comments_image Comments

2012: The Year of Synthetic Drugs

Synthetic drugs have irrevocably changed the face of international drug dealing, while ushering in a new era of hysteria.

Continued from previous page


Legalization is one answer, say some observers. After all the bizarre twists and turns in the Drug War, now police are faced with arresting citizens for a bag of something they just bought openly at an incense shop down the block. But another, less drastic and arguably more sensible approach would be to ease off on formal workplace drug testing—which has not proved to be worth the money, in most cases. Less testing would mean less incentive to seek out new and untested drug products that promise users an end-run around piss testing.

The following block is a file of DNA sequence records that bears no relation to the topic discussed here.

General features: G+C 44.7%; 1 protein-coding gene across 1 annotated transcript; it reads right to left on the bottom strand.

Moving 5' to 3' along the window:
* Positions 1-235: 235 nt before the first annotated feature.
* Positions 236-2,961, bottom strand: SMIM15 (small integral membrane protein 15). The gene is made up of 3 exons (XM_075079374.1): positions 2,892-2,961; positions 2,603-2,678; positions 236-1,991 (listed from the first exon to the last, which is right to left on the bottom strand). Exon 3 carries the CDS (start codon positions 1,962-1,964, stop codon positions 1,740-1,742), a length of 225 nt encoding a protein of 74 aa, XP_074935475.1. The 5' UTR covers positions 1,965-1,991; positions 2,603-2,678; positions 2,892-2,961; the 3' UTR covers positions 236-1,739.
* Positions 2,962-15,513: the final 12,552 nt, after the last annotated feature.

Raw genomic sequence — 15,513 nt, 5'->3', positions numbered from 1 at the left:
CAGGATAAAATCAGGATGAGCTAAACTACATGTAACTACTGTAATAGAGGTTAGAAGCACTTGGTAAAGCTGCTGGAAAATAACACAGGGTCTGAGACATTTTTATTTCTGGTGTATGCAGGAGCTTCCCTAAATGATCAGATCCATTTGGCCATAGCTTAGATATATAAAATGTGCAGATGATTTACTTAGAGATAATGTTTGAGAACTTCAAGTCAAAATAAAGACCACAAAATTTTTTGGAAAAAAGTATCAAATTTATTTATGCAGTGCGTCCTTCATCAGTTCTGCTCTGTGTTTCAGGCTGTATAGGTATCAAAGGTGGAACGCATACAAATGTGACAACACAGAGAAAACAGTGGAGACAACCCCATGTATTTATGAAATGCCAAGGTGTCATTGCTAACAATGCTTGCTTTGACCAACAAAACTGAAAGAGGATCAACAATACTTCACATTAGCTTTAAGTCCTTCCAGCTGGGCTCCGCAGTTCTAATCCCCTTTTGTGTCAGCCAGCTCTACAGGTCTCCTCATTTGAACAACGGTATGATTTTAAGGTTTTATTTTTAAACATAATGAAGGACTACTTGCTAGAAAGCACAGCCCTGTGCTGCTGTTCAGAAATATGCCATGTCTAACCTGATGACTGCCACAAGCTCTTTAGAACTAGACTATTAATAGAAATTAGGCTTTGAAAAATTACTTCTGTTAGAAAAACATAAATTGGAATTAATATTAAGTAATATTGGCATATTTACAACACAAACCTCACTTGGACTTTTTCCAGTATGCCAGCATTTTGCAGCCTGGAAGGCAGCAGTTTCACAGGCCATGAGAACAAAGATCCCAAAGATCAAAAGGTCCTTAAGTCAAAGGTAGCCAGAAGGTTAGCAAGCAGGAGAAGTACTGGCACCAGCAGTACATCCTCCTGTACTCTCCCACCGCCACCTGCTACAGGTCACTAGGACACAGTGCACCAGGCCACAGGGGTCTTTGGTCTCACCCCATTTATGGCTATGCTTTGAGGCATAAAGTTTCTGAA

In the end, one bath salts user might have an acceptable drug experience, while another might find that a few whiffs of the same synthetic stimulant will land him or her in the emergency room with a dangerously elevated heart rate and other complications.  As for synthetic cannabis, a large  survey by Guardian/Mixmag in England, which included the U.S., reported that drug users tended to rate the Spice/K2 drugs as “more harmful than natural weed, and less likely to deliver pleasurable highs.”

Skip the synthetics. And tell your friends.


Dirk Hanson is a freelance science reporter and novelist who lives in Minnesota. He has worked as a business and technology reporter for numerous magazines and trade publications, and is the author of "The Chemical Carousel: What Science Tells Us About Treating Addiction."
See more stories tagged with: